Editor's note: Frances Fragos Townsend, a CNN contributor on national security issues, served as President George W. Bush's chief anti-terrorism and homeland security adviser. Townsend is a partner in the law firm of Baker Botts LLP and a member of the Council on Foreign Relations. She is a member of the external advisory boards for the Department of Homeland Security and the Central Intelligence Agency.
(CNN) -- Ten years after the 9/11 tragedy, the world is a much different place.
Mobile communication devices are ubiquitous. In fact, most of us (myself included) carry two or three. Security measures surround us not only at airports but also in other venues -- now there are canine patrols on trains and bag searches at sports arenas and rock concerts. Now if we see something, we know to say something. And, for a time, red, orange and yellow were no longer just colors but were also threat levels.
While these things are different and better, other things have unfortunately remained the same. First responders still cannot communicate with each other in a crisis because they lack sufficient radio bandwidth. Without that bandwidth, first responders cannot maximize their chances of saving others, and they are themselves at greater risk of injury and, as we saw on 9/11, death. There is a bill before Congress that could solve this problem, and let's hope it will not take another tragedy to get the bill passed.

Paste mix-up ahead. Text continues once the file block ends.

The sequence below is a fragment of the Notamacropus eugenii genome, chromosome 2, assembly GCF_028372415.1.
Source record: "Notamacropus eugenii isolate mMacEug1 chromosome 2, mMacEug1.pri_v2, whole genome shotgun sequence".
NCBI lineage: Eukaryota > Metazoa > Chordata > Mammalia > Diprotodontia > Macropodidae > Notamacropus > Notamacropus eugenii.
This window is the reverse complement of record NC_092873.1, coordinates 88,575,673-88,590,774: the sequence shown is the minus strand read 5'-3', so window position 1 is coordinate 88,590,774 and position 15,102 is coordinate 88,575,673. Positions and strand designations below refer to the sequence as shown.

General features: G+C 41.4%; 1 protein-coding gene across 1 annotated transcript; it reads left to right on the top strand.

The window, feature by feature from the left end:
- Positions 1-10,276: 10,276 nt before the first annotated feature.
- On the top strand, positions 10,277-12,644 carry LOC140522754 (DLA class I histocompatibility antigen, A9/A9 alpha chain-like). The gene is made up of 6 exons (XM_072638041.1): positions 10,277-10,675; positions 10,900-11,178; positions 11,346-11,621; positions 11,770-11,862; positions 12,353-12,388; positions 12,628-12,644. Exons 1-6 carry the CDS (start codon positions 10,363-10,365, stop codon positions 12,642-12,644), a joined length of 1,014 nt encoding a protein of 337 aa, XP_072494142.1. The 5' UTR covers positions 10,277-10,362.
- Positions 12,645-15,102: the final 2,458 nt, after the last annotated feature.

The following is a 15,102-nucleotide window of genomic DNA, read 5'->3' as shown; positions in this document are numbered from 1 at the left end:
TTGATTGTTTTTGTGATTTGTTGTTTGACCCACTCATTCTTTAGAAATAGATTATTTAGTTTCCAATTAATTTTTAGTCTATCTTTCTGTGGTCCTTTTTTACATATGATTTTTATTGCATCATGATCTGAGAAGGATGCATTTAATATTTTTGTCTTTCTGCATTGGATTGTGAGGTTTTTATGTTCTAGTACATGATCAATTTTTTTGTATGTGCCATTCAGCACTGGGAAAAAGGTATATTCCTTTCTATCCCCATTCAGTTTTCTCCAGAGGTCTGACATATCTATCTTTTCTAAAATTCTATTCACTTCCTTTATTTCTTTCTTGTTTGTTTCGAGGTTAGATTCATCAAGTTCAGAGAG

Federal agencies might have been able to stop the attempted terror attack by Umar Farouk Abdulmutallab, the "underwear bomber," on Christmas Day 2009. But just as in the days before 9/11, agencies failed to share critical information. Though the technology exists to help solve this problem, it requires effort and leadership every day. But this issue fails to get the attention it requires because no one gets political credit for solving a problem that most Americans believe should not be a problem.
Partisan politics remains a concern. For a brief moment after 9/11 there was bipartisanship on national security issues. In 2001 Congress passed the Patriot Act and in 2004 Congress passed the Intelligence Reform and Terrorism Prevention Act.
More needs to be done, but politicians, campaigns and political parties would need to care more about keeping the country safe and less about getting re-elected.
Americans are rightly proud of their country when it successfully targets Osama Bin Laden, responds to a natural disaster or prevents a terror attack. But long-term security in our country and our communities depends heavily on resilience and individual citizens taking responsibility for their own preparedness. The American Red Cross and the Department of Homeland Security have great preparedness programs but more Americans need to participate in them and educate themselves.
As we reflect on the past decade and remember those we lost, two important facts remain the same. Al Qaeda, though weakened, remains a threat, and the victims we lost on that clear autumn morning are gone forever.
The passengers on Flight 93 acted on 9/11 and they ensured that their plane went down in Shanksville, Pennsylvania, and not where the terrorists intended it.
That is the legacy of 9/11. Courageous Americans will act to protect themselves, their families, their communities and their country.
The opinions expressed in this commentary are solely those of Frances Townsend.